WASHINGTON, D.C. — Over the past five years, our nation’s immigration debate has dramatically shifted. A new book from the National Immigration Forum’s president and CEO looks at how and why this happened, and how we can respond.
“Crossing Borders: The Reconciliation of a Nation of Immigrants” (Rowman & Littlefield, available today) explores the political weaponization of migration from Central America and Syria. Noorani tracks the immigration rhetoric and policies of President Donald Trump, Hungary’s Viktor Orbán, as well as the consequences of Brexit to examine the fears Americans have when it comes to immigration and how to address them.
In addition to the rise of the Alt-Right and the emergence of nationalist forces, Noorani shares what is being done in local communities to address these fears and reconcile our nation of immigrants.
Noorani is available for interview; contact Dan Gordon. Advance assessments of “Crossing Borders” follow.
“In their efforts to flee violence, natural disaster, or to seek a warm meal to feed their family, I have seen how immigrants and refugees are pinned against borders around the world. Wrapped around stories of those who would scale any obstacle in search of a better future for their children, Ali Noorani unpacks the ugliness of the politics and policies of immigration, charting a path forward that serves the national interest and helps all of us become our better selves.”
— JOSÉ ANDRÉS, chef and founder of World Central Kitchen
“This is an essential book to understand the fear, challenges, and opportunities on both sides of the immigration debate. ‘Elections matter. Culture matters more,’ writes Ali Noorani. He’s right. Nothing will change until ‘white America sees changes to their neighborhoods as a net positive to their lives.’ This book, in many ways, explains why Trump won the election and why an honest debate on immigration is urgent. Your neighborhood depends on it.”
— RUSSELL MOORE, public theologian at Christianity Today
“Immigration policy is complex and endlessly challenging on a good day. And the politics, always dicey, have become toxic. Fortunately for all of us, Ali Noorani has dedicated his life to bringing humanity and thoughtfulness to the issue. His moral clarity and searching intelligence are more important than ever. His is truly a voice we should all heed.”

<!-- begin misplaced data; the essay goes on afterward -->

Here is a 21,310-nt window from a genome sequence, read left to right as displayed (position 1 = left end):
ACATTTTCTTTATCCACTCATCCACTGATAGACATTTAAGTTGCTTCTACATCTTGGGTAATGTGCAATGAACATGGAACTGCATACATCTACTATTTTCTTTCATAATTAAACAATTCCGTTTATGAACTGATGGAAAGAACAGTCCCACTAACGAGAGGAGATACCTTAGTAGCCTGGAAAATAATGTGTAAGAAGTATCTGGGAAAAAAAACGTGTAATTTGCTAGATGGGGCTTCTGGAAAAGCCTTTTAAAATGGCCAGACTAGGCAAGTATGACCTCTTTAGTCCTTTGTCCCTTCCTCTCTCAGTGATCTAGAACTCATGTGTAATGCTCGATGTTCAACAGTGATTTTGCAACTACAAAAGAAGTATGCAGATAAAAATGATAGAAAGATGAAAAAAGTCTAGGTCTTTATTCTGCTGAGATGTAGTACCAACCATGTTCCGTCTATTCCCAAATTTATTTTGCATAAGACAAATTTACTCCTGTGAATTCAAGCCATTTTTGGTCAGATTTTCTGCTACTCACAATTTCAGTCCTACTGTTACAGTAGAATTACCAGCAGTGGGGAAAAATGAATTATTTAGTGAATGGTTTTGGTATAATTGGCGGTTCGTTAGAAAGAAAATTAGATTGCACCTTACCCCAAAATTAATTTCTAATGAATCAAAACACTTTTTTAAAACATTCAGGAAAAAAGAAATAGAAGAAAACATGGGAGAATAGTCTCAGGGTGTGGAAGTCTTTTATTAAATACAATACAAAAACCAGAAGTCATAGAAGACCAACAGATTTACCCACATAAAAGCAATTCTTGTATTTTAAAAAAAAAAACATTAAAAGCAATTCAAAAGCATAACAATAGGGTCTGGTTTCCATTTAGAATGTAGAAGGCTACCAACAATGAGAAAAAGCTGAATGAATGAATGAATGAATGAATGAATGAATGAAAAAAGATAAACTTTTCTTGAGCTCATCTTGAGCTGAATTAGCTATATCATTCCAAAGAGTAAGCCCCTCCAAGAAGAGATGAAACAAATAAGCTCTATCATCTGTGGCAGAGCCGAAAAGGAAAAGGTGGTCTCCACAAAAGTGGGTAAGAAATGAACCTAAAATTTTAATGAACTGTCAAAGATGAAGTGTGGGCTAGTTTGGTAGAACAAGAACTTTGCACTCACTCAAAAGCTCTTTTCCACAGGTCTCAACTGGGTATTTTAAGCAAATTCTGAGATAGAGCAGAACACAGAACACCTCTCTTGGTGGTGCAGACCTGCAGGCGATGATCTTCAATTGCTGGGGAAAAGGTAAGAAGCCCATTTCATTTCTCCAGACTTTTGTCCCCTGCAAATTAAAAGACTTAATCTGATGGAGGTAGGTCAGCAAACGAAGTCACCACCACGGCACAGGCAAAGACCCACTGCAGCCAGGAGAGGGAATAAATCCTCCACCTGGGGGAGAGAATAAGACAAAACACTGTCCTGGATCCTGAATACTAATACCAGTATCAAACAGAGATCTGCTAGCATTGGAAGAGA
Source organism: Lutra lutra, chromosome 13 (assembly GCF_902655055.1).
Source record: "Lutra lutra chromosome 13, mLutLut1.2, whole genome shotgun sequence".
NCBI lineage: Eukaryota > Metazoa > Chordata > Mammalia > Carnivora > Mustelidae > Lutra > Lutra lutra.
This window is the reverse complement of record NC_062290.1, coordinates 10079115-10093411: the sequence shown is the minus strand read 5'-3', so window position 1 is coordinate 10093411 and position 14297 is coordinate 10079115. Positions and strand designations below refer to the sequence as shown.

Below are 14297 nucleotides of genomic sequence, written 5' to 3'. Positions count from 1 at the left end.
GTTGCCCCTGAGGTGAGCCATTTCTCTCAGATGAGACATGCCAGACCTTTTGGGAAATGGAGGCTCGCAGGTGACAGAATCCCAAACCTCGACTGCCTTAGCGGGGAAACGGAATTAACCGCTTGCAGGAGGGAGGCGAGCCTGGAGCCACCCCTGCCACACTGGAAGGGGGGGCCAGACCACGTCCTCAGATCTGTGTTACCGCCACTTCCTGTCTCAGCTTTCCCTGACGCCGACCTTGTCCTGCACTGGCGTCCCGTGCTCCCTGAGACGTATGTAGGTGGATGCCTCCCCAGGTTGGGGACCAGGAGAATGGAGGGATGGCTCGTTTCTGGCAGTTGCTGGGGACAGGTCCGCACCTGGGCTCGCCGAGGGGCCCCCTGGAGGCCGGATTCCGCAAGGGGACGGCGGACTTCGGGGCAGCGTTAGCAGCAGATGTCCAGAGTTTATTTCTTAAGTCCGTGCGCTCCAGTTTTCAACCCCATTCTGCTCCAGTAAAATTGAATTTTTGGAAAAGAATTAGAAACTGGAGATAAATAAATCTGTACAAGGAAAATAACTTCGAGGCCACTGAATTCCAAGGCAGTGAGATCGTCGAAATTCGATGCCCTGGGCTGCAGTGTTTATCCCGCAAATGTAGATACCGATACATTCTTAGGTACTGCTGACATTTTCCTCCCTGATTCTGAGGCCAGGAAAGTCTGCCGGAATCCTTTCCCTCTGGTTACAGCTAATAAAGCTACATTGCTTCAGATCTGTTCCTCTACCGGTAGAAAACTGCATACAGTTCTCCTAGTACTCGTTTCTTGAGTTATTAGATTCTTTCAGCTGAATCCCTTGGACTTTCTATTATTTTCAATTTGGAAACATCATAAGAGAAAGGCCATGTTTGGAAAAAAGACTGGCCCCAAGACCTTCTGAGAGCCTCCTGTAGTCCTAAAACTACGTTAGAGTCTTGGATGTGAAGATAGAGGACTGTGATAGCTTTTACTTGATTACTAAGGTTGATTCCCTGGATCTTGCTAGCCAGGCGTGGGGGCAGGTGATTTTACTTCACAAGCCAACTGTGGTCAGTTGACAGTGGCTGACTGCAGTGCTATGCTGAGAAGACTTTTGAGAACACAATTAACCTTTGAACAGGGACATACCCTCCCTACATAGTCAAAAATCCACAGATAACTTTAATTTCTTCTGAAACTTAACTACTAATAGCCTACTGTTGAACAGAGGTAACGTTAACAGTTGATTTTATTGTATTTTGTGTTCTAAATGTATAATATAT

— JONATHAN BLITZER, staff writer, The New Yorker
“Crossing Borders chronicles how politicians and pundits manipulate our fear of outsiders, encircling us in fear and blame, like coils of razor wire. But every so often, as Ali Noorani captures in vivid detail, there are mayors, police chiefs and business people who decline to be used in this way. Indispensable reading for anyone who wants to understand how Americans can reclaim our own basic decency.”
— AMANDA RIPLEY, journalist and best-selling author of “The Smartest Kids in the World” and “High Conflict”
“In an era of symbolic politics, when borders have become the organizing principle for how we legitimize disputes, resolve our own questions of identity and even contrive a sense of meaning and purpose, Ali Noorani steps into their manifestation in the U.S. immigration debate and powerfully disentangles their hold. Crossing Borders is a moving portrait of a country confused and contorted by caricature, even as it invites fresh courage for all who feel and are displaced.”
— ANNE SNYDER, editor-in-chief, Comment Magazine
“Ali Noorani knows immigration. Crossing Borders is authoritative and objective—passionate, yet surprisingly hopeful. This book is crucial to our understanding of American immigration and therefore of America.”
— AL FRANKEN
“Ali Noorani gently helps those of us who have been too blind or too busy to see what we have missed in our responsibilities to offer all people dignity, love our neighbor, and care for the stranger. He helps us see that the stories we’ve been told by our “community” about immigrants are grounded in fear, not fact; hate, not love. And he gives us hope through examples of unlikely alliances among by small groups of people with the courage to step outside of their community’s norms and offer dignity to fellow human beings.”
— ELIZABETH NEUMANN, former DHS assistant secretary for counterterrorism and threat prevention